compile 'org.nanohttpd:nanohttpd:2.2.0'

Now let us create a new class called RobotHTTPServer that handles the incoming HTTP requests:

public class RobotHttpServer extends NanoHTTPD {
 public RobotHttpServer(int port, 
                        Context context, 
                        CommandListener listener) {
        super(port);
        this.context = context;
        this.listener = listener;
        Log.d(TAG, "Starting Server");
        try {
            start();
        } catch (IOException e) {
            e.printStackTrace();
        }
    }

   @Override
    public Response serve(IHTTPSession session) {
        Ma<String, String> params = session.getParms();

        String control = params.get("control");
        String action = params.get("btn");

        Log.d(TAG, "Serve - Control ["+control+"] - Action ["+action+"]");

        if (action != null && !"".equals(action))
          listener.onCommand(action);

        return newFixedLengthResponse(readHTMLFile().toString());
    }
..
}

The HTML page is very simple and it is made by 5 buttons that represent the four directions and the stop button.

We will add the HTML page to the assets/ directory. The last part is defining a CommandListener that is the callback function that is invoked everytime the HTTP server receives a command:

 public static interface CommandListener { 
    public void onCommand(String command); 
} 

Assembling the app to control the Android Things  remote controlled car

The last step is assembling everything and gluing these classes so that we can finally build the Android Things remote controlled car. To this purpose, it is necessary to create a MainActivity:

public class MainActivity extends Activity {

    private String TAG = getClass().getName();

    @Override
    protected void onCreate(Bundle savedInstanceState) {
        super.onCreate(savedInstanceState);
        setContentView(R.layout.activity_main);

        Log.d(TAG, "OnCreate...");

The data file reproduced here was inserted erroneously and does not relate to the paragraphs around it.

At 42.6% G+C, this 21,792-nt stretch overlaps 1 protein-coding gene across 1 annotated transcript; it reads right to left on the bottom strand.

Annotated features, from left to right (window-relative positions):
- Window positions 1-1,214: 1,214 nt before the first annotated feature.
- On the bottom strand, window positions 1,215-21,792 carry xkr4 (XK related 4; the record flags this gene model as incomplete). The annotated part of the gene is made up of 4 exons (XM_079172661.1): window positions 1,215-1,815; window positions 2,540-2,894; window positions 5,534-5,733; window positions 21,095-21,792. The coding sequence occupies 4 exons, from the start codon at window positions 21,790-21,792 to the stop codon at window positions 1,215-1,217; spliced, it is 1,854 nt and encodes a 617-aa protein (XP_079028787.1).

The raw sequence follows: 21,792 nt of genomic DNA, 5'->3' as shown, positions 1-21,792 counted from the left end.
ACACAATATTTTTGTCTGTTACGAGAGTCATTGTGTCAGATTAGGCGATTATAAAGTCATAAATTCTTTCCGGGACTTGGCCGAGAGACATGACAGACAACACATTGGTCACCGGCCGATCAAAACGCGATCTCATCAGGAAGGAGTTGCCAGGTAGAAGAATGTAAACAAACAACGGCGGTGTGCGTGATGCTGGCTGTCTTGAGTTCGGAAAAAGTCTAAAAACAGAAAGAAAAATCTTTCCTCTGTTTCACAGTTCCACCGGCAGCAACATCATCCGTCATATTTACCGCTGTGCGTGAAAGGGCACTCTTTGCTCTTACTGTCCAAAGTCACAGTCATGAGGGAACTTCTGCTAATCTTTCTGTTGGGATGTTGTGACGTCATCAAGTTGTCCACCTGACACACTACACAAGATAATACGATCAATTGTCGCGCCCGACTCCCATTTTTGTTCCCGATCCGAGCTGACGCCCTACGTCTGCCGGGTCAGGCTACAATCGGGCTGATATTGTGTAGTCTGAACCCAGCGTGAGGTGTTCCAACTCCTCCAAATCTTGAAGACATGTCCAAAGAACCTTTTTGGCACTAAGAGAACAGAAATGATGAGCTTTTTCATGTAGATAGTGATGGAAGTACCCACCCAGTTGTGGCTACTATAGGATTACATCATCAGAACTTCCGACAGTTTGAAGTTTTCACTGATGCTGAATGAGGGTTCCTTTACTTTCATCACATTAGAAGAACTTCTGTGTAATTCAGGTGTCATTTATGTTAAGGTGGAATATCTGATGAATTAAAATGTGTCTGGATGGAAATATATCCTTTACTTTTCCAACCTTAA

final MotorController mc = new MotorController();
        RobotHttpServer server = new RobotHttpServer(8090, this,
                  new RobotHttpServer.CommandListener() {
            @Override
            public void onCommand(String command) {
                Log.d(TAG, "Command received ["+command+"]");
                if (command.equals("F"))
                    mc.forward();
                else if (command.equals("B"))
                    mc.backward();
                else if (command.equals("S"))
                    mc.stop();
                else if (command.equals("L"))
                    mc.turnLeft();
                else if (command.equals("R"))
                    mc.turnRight();
            }
        });
    }
}

As you can notice, the code is very simple, everytime the CommandListener receives a new command it calls a method of the class that handles motors to control them.

This simple project can be further expanded. We could add a set of new feature like Vision, Machine learning and so on. For this reason, we have used Android Things instead of Arduino or an ESP8266.

At the end of this post, you know how to interact with Android Things GPIO pins and how to turn them on or off. Moreover, you learned how to use motors. All these information you have acquired are used to build your first Android Things remote controlled car.
Now you can play with your toy!

4 COMMENTS

  1. In case I have 1 servo and 4 motors (in which I would like to control their speed) how could this be implemented?
    PWM pind are 4 as I remember.
    Is it possible to control the speed using any other simple GPIO (not I2C, UART, etc)?

  2. SO BASICALLY HOW IS CONTROLLER.HTML PAGE IS USED TO CHANGE THE DIRECTIONS OF THE CAR? LIKE HOW IS IT WORKING? I AM NOT ABLE TO MAKE MY CAR MOVE!